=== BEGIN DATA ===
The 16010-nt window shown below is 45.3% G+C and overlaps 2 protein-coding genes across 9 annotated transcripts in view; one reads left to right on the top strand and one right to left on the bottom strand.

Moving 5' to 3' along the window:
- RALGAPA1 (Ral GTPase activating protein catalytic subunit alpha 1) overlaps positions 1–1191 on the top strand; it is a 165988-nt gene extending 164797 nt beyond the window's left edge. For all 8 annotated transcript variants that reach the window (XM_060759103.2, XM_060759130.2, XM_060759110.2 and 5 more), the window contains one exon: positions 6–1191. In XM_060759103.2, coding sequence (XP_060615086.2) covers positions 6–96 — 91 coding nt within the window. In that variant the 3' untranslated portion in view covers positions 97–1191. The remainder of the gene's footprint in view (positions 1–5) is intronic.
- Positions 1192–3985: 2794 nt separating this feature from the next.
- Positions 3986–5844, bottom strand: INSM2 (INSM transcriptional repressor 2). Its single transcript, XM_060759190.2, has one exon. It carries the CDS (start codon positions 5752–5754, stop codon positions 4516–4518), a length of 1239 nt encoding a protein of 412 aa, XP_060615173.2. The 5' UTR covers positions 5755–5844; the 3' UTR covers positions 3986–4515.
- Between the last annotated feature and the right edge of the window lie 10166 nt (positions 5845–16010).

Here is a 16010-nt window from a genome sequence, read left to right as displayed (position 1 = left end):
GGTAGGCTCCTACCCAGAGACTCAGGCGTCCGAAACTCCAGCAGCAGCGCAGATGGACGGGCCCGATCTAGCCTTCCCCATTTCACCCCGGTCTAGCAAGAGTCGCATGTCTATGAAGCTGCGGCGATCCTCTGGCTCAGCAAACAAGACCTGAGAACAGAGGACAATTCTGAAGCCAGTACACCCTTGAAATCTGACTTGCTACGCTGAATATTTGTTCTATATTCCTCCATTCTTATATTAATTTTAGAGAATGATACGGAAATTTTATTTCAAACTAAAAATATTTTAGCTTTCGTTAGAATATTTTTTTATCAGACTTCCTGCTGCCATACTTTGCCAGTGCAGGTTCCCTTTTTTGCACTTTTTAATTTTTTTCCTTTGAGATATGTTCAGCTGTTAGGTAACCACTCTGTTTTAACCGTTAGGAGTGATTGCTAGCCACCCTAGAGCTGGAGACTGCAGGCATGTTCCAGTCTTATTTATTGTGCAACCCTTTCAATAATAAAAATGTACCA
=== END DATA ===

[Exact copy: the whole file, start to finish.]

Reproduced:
The 16010-nt window shown below is 45.3% G+C and overlaps 2 protein-coding genes across 9 annotated transcripts in view; one reads left to right on the top strand and one right to left on the bottom strand.

Moving 5' to 3' along the window:
- RALGAPA1 (Ral GTPase activating protein catalytic subunit alpha 1) overlaps positions 1–1191 on the top strand; it is a 165988-nt gene extending 164797 nt beyond the window's left edge. For all 8 annotated transcript variants that reach the window (XM_060759103.2, XM_060759130.2, XM_060759110.2 and 5 more), the window contains one exon: positions 6–1191. In XM_060759103.2, coding sequence (XP_060615086.2) covers positions 6–96 — 91 coding nt within the window. In that variant the 3' untranslated portion in view covers positions 97–1191. The remainder of the gene's footprint in view (positions 1–5) is intronic.
- Positions 1192–3985: 2794 nt separating this feature from the next.
- Positions 3986–5844, bottom strand: INSM2 (INSM transcriptional repressor 2). Its single transcript, XM_060759190.2, has one exon. It carries the CDS (start codon positions 5752–5754, stop codon positions 4516–4518), a length of 1239 nt encoding a protein of 412 aa, XP_060615173.2. The 5' UTR covers positions 5755–5844; the 3' UTR covers positions 3986–4515.
- Between the last annotated feature and the right edge of the window lie 10166 nt (positions 5845–16010).

Here is a 16010-nt window from a genome sequence, read left to right as displayed (position 1 = left end):
GGTAGGCTCCTACCCAGAGACTCAGGCGTCCGAAACTCCAGCAGCAGCGCAGATGGACGGGCCCGATCTAGCCTTCCCCATTTCACCCCGGTCTAGCAAGAGTCGCATGTCTATGAAGCTGCGGCGATCCTCTGGCTCAGCAAACAAGACCTGAGAACAGAGGACAATTCTGAAGCCAGTACACCCTTGAAATCTGACTTGCTACGCTGAATATTTGTTCTATATTCCTCCATTCTTATATTAATTTTAGAGAATGATACGGAAATTTTATTTCAAACTAAAAATATTTTAGCTTTCGTTAGAATATTTTTTTATCAGACTTCCTGCTGCCATACTTTGCCAGTGCAGGTTCCCTTTTTTGCACTTTTTAATTTTTTTCCTTTGAGATATGTTCAGCTGTTAGGTAACCACTCTGTTTTAACCGTTAGGAGTGATTGCTAGCCACCCTAGAGCTGGAGACTGCAGGCATGTTCCAGTCTTATTTATTGTGCAACCCTTTCAATAATAAAAATGTACCA